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Thursday, April 25, 2024

Looking to the past to inform and direct the future: A glimpse into Butler University

LaTASHA BOYD JONES
LaTASHA BOYD JONES
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Watch week 11 podcast here.

It is back to school, college move-in, and families are saying their goodbyes. Children welcome newfound freedoms, and trepidation is worn on parents’ faces. At a time when public and private colleges and universities grapple with Supreme Court rulings to end race-conscious college admission—Butler University (a private university) has decided to return to its roots.

Returning to its roots is a complex statement. The university’s founding mission rested on admitting (and educating) African Americans and women during a time when both were illegal. Seemingly a time that has returned. Before the Civil Rights Act of 1866 (America’s definition of citizenship and affirmation to protect the civil rights of African descent born or brought to the United States), Ovid Butler held firm opposition to slavery for moral and religious reasons and founded the North Western Christian University in 1850. It opened its doors in 1855 and would later become Butler University (1877) with the explicit direction to be fully accessible to African Americans and women.

History of Butler University and race

Over the years, Butler has only sometimes practiced its founding mission. Past University President Robert J. Aley (1927) instituted a quota system relegating the number of Black students to ten per year. During this era, the university matched the social energy of the country divided. However, President James Danko pledged to return the university to its core before the Supreme Court ruling and after he doubled down through a statement indicating, “Butler values diversity in all forms—backgrounds, identities, socioeconomic status, ethnicities, viewpoints, and experiences and will continue to operate within this lens within the admissions process.”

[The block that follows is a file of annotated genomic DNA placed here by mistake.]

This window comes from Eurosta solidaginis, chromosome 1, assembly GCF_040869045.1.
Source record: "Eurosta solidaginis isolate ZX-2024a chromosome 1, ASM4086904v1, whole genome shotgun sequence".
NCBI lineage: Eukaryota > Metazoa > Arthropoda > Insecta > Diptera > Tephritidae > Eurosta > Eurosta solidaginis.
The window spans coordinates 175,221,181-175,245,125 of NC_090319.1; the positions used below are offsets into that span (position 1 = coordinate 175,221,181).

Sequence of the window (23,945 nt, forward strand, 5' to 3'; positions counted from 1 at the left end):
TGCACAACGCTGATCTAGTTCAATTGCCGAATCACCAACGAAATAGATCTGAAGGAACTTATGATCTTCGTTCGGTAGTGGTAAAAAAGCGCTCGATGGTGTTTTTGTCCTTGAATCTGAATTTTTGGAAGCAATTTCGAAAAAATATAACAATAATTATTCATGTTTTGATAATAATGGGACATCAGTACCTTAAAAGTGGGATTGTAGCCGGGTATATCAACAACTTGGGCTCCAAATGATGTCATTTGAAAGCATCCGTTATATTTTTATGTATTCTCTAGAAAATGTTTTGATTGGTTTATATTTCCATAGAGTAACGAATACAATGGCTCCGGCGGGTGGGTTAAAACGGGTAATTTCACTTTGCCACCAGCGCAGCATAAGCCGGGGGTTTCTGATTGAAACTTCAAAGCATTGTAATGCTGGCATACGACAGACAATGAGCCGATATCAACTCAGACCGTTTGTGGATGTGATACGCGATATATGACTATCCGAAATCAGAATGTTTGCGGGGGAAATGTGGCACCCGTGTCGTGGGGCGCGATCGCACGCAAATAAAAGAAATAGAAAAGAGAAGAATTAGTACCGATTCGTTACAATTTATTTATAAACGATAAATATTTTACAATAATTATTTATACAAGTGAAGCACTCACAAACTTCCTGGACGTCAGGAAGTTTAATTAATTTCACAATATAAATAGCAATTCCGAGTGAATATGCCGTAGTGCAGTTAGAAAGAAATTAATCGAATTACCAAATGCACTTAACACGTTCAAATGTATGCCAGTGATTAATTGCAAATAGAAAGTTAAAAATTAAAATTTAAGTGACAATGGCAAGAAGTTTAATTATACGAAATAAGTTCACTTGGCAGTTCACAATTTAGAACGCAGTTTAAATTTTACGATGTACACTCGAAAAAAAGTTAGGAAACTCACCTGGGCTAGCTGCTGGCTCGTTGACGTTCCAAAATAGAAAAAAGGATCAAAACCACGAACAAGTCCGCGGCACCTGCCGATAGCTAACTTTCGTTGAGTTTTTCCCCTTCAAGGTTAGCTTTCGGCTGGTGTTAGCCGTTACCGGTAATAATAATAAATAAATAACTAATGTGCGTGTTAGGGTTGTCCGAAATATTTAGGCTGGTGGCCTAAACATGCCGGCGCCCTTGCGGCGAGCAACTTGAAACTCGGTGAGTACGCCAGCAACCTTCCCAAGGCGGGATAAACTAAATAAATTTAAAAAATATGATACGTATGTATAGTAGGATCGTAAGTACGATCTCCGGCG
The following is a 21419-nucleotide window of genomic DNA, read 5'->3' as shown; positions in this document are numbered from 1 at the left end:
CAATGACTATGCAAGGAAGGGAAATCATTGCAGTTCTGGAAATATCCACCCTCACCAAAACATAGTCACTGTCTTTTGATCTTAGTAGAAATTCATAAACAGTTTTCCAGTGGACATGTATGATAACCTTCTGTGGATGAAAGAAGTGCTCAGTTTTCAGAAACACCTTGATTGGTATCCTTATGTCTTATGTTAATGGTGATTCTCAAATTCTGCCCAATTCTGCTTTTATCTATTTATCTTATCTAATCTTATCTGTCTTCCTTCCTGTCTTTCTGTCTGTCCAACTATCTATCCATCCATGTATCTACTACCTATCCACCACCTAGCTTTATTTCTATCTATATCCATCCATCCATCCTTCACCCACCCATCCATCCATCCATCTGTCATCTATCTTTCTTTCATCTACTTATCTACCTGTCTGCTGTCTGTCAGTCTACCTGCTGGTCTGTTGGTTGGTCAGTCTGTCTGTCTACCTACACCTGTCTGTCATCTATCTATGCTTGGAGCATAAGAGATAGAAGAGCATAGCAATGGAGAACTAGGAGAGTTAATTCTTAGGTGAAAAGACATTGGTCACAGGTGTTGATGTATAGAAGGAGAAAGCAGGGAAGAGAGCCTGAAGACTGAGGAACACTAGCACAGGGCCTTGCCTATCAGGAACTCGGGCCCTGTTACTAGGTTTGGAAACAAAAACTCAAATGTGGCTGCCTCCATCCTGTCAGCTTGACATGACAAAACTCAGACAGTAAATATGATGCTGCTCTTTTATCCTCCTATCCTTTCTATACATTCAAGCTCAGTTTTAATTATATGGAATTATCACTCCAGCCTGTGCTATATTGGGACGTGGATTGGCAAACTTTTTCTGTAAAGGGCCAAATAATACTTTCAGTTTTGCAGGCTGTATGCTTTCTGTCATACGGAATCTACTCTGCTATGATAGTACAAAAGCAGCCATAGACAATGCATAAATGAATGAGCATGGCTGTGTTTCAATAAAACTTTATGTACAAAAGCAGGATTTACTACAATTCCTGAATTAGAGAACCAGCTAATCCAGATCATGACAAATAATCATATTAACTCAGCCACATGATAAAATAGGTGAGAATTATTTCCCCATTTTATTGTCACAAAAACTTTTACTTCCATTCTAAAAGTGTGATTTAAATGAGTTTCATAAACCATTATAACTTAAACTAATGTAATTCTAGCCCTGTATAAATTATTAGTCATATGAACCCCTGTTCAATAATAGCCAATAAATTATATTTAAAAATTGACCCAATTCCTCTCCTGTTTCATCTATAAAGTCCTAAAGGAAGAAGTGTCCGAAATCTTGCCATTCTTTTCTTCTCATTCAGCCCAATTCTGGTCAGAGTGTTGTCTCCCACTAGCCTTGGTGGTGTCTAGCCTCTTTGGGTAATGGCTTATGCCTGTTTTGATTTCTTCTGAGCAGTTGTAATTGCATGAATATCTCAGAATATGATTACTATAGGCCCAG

What will returning to the core look like?

When posed the question, Dr. Khalilah Shabazz, who was named Vice President and Chief Diversity Officer in 2022 (started in September), spoke of “fostering a climate of respect among all students, faculty, staff, and administrators from a range of diverse backgrounds, ideas, and perspectives.” She went on to unfurl a new division inclusive of The HUB for Black Affairs and Community Engagement (Dr. Terri Jett), The Efroymson Diversity Center, the Center for Faith and Vocation, Student Disability Services (SDS), and the Office of Institutional Equity.

She wants to create an intentionally diverse, inclusive, and equitable learning and working environment that seeks to solve the challenge of recruiting, retaining, and cultivating students, faculty, and staff from marginalized and underrepresented backgrounds and identities.” These recruiting ideas will be deeply answered by (Dr. Elise Edwards – Associate Dean of Faculty & Program Development and Diversity, Equity & Inclusion during the podcast).

Will this process be transparent?

Dr. Shabazz answered, “The mapped DEI (Diversity, Equity, and Inclusion) plan will create visibility, accountability, and sustained momentum as a priority.” During the conversation, her team introduced the DEI data-driven annual report to faculty and staff. The information is an in- depth glimpse into what is happening in, on, and around campus, connecting scholars with the faculty and faculty with individual schools. She championed the data-driven component noting until this point, everyone worked in silos and had no depth of knowledge as to what was occurring from a scholar perspective or through respective school lenses.

This work aims to improve continually by advancing inclusion and belonging, accepting all students, creating space for all students, and ensuring all students belong. This includes pedagogy and culturally relevant faculty.

Is this an aspirational goal?

It is not only an aspiration but a living goal. DEI work is messy and hard, but the commitment is to get it right and leave the institution better.

Leaving the institution and the world better is what we owe the generations that follow. We (as a culture) do not have to endure half of the atrocities or turmoil our ancestors experienced, but should we be satisfied with where we are? No.

History is among us, and few steps forward can always be thrust backward, as shown by recent Supreme Court rulings. Therefore, we must continue the work of diversity, equity, inclusion, and belonging even if it is hard, messy, or grueling work. Remember, the past, make new the future; lest we become immune.

Immune (poem)

Lived in manure

so long, when the smell was gone

I did not know home.


For more local news courtesy of the Indianapolis Recorder, click here.

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